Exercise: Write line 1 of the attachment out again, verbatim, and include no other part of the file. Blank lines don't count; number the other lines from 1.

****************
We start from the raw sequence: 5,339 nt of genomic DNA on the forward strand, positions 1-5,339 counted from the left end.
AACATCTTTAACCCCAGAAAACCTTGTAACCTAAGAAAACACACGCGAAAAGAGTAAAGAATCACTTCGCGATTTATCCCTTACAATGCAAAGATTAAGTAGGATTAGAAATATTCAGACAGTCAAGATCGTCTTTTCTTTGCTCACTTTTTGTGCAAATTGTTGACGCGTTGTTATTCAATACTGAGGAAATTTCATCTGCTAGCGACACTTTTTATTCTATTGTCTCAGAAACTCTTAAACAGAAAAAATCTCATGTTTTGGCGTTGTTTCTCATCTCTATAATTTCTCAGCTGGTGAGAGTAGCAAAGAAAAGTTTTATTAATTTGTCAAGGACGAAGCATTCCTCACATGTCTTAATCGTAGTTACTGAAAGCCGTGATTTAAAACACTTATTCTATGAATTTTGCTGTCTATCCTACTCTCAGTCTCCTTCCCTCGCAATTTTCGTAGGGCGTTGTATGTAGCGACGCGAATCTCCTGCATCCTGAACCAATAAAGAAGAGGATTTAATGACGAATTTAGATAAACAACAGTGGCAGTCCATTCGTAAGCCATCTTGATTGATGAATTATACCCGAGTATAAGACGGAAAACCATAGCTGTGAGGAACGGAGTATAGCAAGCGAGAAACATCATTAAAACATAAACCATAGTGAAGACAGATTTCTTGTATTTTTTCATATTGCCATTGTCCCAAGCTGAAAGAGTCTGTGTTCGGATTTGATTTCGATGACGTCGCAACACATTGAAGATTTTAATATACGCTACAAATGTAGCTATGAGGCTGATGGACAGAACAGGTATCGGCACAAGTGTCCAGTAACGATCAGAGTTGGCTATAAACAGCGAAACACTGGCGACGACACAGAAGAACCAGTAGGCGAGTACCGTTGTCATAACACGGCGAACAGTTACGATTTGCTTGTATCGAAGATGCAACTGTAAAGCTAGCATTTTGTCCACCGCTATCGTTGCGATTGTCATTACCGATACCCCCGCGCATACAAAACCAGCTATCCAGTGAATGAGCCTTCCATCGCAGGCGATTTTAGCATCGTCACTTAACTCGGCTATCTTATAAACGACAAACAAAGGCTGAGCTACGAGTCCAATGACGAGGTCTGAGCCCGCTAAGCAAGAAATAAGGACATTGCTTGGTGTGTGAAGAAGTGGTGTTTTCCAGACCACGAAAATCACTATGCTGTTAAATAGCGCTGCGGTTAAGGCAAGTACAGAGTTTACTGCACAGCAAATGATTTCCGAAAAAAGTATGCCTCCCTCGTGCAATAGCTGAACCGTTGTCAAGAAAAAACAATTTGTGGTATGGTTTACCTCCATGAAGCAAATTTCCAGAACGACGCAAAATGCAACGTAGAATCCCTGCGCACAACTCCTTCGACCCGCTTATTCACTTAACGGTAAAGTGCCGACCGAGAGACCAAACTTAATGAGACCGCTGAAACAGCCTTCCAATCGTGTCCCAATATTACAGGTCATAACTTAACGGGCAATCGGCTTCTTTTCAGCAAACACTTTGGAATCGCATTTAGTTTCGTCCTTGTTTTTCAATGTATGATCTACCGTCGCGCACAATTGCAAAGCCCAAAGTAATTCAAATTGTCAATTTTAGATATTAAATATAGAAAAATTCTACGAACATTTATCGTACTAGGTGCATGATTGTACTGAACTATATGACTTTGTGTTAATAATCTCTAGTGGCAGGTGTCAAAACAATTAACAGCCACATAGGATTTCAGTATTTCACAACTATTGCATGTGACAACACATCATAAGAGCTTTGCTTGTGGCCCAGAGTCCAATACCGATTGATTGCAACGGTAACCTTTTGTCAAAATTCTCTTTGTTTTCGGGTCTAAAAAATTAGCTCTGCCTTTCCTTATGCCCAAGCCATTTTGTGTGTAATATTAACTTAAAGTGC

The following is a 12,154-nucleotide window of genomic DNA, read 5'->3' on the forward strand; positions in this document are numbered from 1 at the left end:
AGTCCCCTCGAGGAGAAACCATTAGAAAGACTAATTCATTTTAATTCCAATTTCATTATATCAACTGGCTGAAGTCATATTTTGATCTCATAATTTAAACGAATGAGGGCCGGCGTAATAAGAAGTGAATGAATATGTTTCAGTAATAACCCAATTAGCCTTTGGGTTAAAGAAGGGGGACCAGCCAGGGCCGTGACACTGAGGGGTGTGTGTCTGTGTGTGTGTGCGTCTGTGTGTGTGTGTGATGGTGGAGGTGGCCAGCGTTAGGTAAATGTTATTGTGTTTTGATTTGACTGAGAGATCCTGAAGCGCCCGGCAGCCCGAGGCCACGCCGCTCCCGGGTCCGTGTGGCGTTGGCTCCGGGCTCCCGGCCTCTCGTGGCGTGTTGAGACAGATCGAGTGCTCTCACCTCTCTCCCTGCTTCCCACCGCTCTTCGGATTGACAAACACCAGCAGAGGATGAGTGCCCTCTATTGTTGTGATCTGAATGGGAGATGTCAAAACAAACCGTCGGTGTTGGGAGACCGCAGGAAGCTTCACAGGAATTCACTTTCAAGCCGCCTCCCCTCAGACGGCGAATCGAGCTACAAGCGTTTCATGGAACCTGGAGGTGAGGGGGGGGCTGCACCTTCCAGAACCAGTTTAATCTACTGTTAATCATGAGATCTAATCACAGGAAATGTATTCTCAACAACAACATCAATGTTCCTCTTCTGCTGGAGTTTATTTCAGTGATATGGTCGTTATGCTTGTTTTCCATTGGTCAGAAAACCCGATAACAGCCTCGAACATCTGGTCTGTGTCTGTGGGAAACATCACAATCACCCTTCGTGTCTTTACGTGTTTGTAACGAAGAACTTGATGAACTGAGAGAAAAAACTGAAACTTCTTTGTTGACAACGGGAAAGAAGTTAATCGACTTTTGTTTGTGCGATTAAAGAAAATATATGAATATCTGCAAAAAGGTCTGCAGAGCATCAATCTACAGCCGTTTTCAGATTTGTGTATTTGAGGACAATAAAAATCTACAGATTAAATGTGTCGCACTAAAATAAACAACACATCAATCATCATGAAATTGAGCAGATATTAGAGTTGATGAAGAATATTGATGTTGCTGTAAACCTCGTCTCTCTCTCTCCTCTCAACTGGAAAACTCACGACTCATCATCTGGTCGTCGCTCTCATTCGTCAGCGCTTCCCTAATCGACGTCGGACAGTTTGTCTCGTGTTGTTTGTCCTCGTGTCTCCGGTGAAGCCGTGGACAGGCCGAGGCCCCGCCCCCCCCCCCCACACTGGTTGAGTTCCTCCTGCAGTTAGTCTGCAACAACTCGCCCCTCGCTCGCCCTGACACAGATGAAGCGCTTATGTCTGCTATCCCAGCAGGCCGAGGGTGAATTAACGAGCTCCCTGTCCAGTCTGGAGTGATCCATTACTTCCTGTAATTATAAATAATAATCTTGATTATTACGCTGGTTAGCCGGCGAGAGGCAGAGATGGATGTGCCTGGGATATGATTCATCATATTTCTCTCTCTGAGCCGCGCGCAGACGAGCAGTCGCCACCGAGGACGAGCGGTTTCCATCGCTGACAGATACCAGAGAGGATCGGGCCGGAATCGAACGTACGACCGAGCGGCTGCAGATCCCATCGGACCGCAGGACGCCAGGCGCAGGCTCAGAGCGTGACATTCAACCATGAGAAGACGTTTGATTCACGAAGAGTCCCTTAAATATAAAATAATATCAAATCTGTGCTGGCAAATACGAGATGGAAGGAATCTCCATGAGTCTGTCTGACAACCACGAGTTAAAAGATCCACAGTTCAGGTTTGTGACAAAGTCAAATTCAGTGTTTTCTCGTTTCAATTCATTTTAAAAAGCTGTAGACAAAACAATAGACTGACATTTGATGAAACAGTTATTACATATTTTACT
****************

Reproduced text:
We start from the raw sequence: 5,339 nt of genomic DNA on the forward strand, positions 1-5,339 counted from the left end.